“Adult learning is a social justice movement, it's about creating social change. AONTAS will be a catalyst for change.”
That was the main message from our CEO Dearbháil Lawless at the AONTAS Annual General Meeting for 2023, which took place in Dublin and online, on Wednesday 24th May.
Dearbháil was presenting an outline of the new Strategic Plan which will be published shortly. She also presented a video review of the previous Strategic Plan for 2019 to 2022, and the 2022 Annual Report. The AGM also featured a roundtable discussion about how we use language in the adult and community education sector; a fascinating panel of education providers and adult learners; and a keynote speech by Dr Katriona O’Sullivan, lecturer in Psychology at Maynooth University and author of new memoir Poor which she launched this week. We were delighted to have Katriona join us at such a busy time for her.
Talking from the heart and being open was a big focus of the day. The roundtable discussion centred on “The Language of the Heart”, a phrase used by President Michael D. Higgins to represent language that focuses on people and experience – in contrast with the more formal and sometimes inaccessible language often used in policy documents or funding applications. Participants were invited to review some real-life examples of “policy” language, to consider how we use language in our day-to-day work, and how the words we choose can include or exclude people. Reflecting on the examples, one participant said, “The language is often only accessible to people in the sector. It is not accessible to most people.” Another noted, “Education needs to wrap around the individual and not the other way around.”
This was underlined in the Learner and Practitioner Voice Panel, expertly facilitated by Lilian Nwanze, Doctoral Student and Associate Lecturer at the Department of Adult and Community Education in Maynooth University and AONTAS Board member.
The panel members were Daragh Forde and Estelle Kelly from the Cope Foundation in Cork, and Fiona Dowd and Sinead Mahon from Women’s Collective Ireland (Ronanstown) in Dublin. The Cope Foundation focuses on supporting people with disabilities or “different abilities”, and Daragh spoke about the importance of equality and respect for everyone in learning environments:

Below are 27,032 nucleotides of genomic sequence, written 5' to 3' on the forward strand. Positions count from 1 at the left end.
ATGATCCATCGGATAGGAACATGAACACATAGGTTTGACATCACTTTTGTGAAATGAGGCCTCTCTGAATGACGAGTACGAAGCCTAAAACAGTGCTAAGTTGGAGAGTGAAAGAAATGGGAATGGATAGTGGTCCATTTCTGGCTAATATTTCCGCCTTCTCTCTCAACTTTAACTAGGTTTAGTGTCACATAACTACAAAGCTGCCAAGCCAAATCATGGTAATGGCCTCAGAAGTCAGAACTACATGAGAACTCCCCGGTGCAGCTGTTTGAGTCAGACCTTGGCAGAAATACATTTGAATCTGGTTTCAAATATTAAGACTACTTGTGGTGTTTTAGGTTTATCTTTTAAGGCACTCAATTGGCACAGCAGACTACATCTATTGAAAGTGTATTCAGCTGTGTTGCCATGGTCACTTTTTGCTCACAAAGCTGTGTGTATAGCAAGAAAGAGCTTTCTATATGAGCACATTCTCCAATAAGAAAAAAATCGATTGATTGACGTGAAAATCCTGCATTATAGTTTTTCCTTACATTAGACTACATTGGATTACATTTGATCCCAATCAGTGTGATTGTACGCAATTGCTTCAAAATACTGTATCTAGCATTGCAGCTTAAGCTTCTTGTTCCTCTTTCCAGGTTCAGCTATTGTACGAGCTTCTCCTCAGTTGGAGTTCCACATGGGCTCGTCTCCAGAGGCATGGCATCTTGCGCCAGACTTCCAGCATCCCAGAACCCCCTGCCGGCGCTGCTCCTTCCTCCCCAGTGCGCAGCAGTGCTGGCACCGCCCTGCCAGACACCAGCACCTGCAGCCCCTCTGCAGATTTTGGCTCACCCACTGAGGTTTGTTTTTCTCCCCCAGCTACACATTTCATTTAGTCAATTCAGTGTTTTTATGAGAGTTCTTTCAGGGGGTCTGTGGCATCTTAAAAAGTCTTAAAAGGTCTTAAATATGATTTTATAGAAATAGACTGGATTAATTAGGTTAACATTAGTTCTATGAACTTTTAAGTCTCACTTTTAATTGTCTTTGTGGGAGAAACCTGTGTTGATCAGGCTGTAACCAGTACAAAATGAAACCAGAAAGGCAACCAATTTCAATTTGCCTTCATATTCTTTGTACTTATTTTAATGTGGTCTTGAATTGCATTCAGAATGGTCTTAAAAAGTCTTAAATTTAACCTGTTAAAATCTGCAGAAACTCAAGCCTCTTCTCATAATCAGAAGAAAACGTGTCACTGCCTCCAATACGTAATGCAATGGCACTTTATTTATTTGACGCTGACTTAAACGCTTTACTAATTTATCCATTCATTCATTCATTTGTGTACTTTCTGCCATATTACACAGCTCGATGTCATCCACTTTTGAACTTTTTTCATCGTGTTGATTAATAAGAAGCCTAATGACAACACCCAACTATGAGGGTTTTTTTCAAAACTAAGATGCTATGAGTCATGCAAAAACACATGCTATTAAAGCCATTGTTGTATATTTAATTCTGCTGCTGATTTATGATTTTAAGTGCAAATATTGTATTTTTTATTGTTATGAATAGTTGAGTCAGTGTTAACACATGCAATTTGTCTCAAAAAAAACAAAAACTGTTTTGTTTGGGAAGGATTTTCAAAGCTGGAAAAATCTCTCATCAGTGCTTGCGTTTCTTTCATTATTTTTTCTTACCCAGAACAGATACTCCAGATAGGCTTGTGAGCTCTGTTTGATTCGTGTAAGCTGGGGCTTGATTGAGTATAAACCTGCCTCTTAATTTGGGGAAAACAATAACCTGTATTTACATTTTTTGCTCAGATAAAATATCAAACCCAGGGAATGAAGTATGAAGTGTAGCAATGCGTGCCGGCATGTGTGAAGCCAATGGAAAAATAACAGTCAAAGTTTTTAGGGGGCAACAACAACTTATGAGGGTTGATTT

“Advocacy is about empowering people to speak out for themselves and their peers,” she said. “You can’t help without empowering them to help themselves.”
She noted that historically people with different abilities had been placed in institutions and segregated, and that there is still segregation in our education systems.
Estelle spoke about her own experience as an adult learner with different abilities, who is now working in a busy hotel. She said that when people with different abilities are consulted in relation to their own education, “We feel like we’re involved and heard – it makes us feel we want to learn.”
Discussing the experiences of women in adult and community education, Sinead spoke about consciousness raising and class inequalities. “We believe women’s community education is a catalyst for change,” she said.
Fiona, a learner at Ronanstown, spoke about the factors that affect women’s capacity to return to or stay in education as an adult, including cost and self-confidence:
“Empowered women empower women,” she said. “Ronanstown is a place where they mind the minders.”
Dr Katriona O’Sullivan echoed the need to recognise the impact that poverty has on people’s capacity to learn and stay in education, and to place care for people at the core of the education system.
In a moving and inspiring speech, Katriona spoke about her own experience of growing up in relentless poverty in Ireland and the UK, of being surrounded by addiction, of having a love of learning, of the teachers who helped her to value herself – and of those who didn’t. While she is now “an award winning academic [with] grants, publications, a loving family and a full heart!”, she emphasised that the journey had not been easy. Specific support such as university access programmes had helped her to gain an education, but these supports are not always available to today’s learners.
To the audience, most of whom are educators or adult learners, she advised, “keep going, even if you change one life, it’s enough – because my whole family’s life has been changed by this experience.”
It's this kind of transformative change that is at the centre of the new Strategic Plan, which deliberately uses the word in each of its overarching goals:
In her presentation, Dearbháil outlined how AONTAS will work with members from the adult learning community and with policymakers and funders to make access to and experiences of education more equal for all. The Strategic Plan is currently being finalised and will be published in the coming months.
This AGM was Dearbháil’s first since taking on the role of CEO after Dr Niamh O’Reilly stepped down last year. After her presentation of the 2022 Annual Report, which highlights work including the Adult Learners’ Festival, STAR Awards, evidence-based research in Learner Voice through the National Further Education and Training Learner Forum, policy recommendations, and lifelong learning research, AONTAS Chairperson John D’Arcy paid tribute to Dearbháil and the entire staff team for the contribution to adult education in Ireland.
In his presentation of the 2022 Annual Accounts, Chair of the AONTAS Audit and Risk Committee Martin Flynn expressed “our sincere gratitude to our funders and members” for the support AONTAS receives, which has enabled the organisation to help educators and learners across the country.
If you’re interested in becoming a member of AONTAS, contact Brian at firstname.lastname@example.org